Thursday, 19 February 2021

At home

Even though I had planned to read, the mild weather drew me out into the Bogsy Wood to cut out some more holly growing next to the salmonberry tunnel. The holly roots are entwined with the alders so the plant never gets removed, just trimmed to the ground now and then.

Holly and Ivy, before
Ivy to pull and holly to cut next to the salmonberry tunnel

I was just stuck in to the job when the skies opened in a torrential rather than the light rain that had been predicted (and an hour earlier than predicted) so I only achieved the clipping of one small area. Allan was surprised I didn’t come in right away (I couldn’t because I had to rescue my tools, including the battery chain saw). He emerged with the umbrella on a rescue mission.

I was grateful when I went out later and found that he had chopped the trimmings into the wheelie bin. I had been soaked to the skin in just five minutes of rain.

Indoors, the cats enjoyed the bags that Allan fetches mail in; he goes to the post office at midnight to avoid covid germs as much as possible.

I finished Adventures in Eden, a glorious garden picture book (with a one page essay about each garden), written by the owner of Carex Tours. A friend who went to Piet Oudolf’s garden on one of those tours said they are excellent.

I’ve been questing for a couple of Gardener’s World episodes from 2013 or 2012 that were missing from the series on Inside Outside Home and Garden, a streaming channel. I found the 2013 episodes on the gardening channel I’ve been watching for most of my waking life of late. I’d seen them before, so the missing episodes must be 2012 (and I did watch them the next day, at long last!). One of the episodes featured a garden from the Malvern Garden Show that is just what I envision for the willows grove boat that I want. Well, maybe a boat in slightly better condition so that it lasts a few years.

I must find a boat!

Between that and some of the gardens in Adventures in Eden, I had a brainstorm about the Bogsy Wood that was so strong that if it had not been almost dusk by then, I would have gone out in the rain and started on it.

Instead, I also watched an old but new to me gardening show by Carol Klein, Plant Odysseys, along her brand new show that had just aired in the UK, thanks to this amazing channel that has pretty much consumed all my rainy days and evenings lately.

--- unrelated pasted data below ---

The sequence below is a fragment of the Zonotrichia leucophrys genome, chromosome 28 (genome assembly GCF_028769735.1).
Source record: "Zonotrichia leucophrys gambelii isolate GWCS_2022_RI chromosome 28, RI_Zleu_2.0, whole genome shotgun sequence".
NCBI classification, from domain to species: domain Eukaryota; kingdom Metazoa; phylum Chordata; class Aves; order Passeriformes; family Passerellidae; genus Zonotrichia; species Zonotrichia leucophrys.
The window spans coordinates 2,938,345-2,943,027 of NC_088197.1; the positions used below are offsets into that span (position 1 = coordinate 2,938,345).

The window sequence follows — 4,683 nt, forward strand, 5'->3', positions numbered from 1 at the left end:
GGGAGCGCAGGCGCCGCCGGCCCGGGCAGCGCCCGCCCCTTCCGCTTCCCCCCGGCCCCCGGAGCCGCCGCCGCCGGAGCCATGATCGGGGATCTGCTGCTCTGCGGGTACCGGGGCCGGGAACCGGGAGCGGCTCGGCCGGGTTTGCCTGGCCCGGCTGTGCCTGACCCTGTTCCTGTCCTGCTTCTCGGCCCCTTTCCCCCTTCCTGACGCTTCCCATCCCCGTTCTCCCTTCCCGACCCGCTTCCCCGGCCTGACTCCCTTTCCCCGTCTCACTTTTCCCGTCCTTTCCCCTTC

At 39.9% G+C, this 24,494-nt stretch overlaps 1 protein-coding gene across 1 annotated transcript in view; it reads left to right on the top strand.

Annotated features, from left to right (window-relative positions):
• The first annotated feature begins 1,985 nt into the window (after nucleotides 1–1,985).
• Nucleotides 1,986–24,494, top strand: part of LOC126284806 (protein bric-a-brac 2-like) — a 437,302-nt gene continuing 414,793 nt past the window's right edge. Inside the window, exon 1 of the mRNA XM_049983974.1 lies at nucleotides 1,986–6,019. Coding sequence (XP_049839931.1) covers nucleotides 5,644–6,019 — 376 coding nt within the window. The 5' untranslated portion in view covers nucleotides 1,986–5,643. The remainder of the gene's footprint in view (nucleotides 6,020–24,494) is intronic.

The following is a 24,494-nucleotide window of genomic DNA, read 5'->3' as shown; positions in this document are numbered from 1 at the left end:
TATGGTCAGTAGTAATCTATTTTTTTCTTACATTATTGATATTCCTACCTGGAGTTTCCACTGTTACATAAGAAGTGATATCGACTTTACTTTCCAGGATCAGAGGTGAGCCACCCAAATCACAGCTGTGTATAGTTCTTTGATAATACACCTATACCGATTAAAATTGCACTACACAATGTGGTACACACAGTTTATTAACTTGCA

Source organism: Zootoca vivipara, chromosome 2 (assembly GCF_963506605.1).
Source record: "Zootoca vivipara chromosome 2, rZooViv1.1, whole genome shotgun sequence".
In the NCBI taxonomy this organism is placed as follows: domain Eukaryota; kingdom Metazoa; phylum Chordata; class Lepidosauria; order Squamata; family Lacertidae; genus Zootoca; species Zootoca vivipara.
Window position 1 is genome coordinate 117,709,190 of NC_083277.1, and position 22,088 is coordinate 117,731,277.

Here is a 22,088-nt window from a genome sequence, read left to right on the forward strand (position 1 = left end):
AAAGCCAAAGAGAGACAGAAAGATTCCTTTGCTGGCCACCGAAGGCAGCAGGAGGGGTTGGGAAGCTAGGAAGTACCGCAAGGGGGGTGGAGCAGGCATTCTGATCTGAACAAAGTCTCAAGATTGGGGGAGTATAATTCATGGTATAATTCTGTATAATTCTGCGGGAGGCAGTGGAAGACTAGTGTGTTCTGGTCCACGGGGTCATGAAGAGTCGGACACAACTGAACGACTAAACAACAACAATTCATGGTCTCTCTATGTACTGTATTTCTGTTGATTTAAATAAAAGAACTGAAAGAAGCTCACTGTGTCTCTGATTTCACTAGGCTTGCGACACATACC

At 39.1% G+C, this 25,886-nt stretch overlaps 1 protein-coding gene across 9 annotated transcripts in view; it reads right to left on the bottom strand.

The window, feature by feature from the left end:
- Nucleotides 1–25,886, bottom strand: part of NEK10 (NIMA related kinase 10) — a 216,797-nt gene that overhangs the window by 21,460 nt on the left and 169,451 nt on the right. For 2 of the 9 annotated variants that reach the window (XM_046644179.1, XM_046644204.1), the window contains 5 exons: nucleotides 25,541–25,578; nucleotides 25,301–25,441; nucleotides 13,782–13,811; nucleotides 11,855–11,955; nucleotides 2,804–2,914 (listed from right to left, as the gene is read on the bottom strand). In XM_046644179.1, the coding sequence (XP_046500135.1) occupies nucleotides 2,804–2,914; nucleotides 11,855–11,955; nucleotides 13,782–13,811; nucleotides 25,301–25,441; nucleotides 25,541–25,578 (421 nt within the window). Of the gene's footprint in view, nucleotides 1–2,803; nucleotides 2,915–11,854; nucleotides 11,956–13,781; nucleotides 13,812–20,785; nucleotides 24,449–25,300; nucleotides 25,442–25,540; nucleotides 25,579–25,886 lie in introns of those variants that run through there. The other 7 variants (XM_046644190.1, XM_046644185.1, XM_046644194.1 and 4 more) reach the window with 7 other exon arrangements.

At bedtime, I finished the second cat memoir by the author of Homer’s Odyssey.

These tales include more about Homer and also the author’s new cats, Fanny and three-legged Clayton. Not many books make me laugh out loud. This one did. So true:

Because Faerie is big on trying to climb to our high shelves where we display things we like….

None of my other cats has ever climbed this rustic driftwood piece…

….and because our house is now strewn with mail order grocery boxes and packing paper that the cats love (making me grateful that no one comes in our house anymore to see the mess, thanks to the pandemic), I was especially amused by this:

And this:

I have, through interlibrary loan, the slim volume about blind cat Homer’s final years. That will be a hard one emotionally, I predict, but cathartic for anyone who still misses beloved and extra special cats.

Tomorrow: following inspiration in the Bogsy Wood.

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Wednesday, 17 February 2021

We began the day by taking the cattens into the Oceanside Animal clinic for their vaccinations. It was our first excursion since our own vaccine day last week.

Allan’s photo; the cones mark social distancing, although I had to do some people dodging while waiting in line to pay.

The two Greys, which the staff agreed are at least part Russian Blue, are ten pounds each at nine months old. That breed grows to be large cats, said the staff member. Faerie is but seven pounds and may always be small. They felt that her coat is quite thin and she might be over-grooming, although I mostly see her grooming the other cats!

We then went to the bank in Long Beach and took a quick drive through town just to see the results of some window smashing vandalism done by one disturbed individual the other night. We did pull over to see that bulbs are up in our final new garden planted last fall at our former job.

It has been hard to wrap my brain around the fact that we don’t have to (or “get to”, but really “have to” are the words that come to mind) do Long Beach spring clean up this year. No days and days of beach approach weeding!

On the way home, we checked on our volunteer garden at the Ilwaco Fire Station.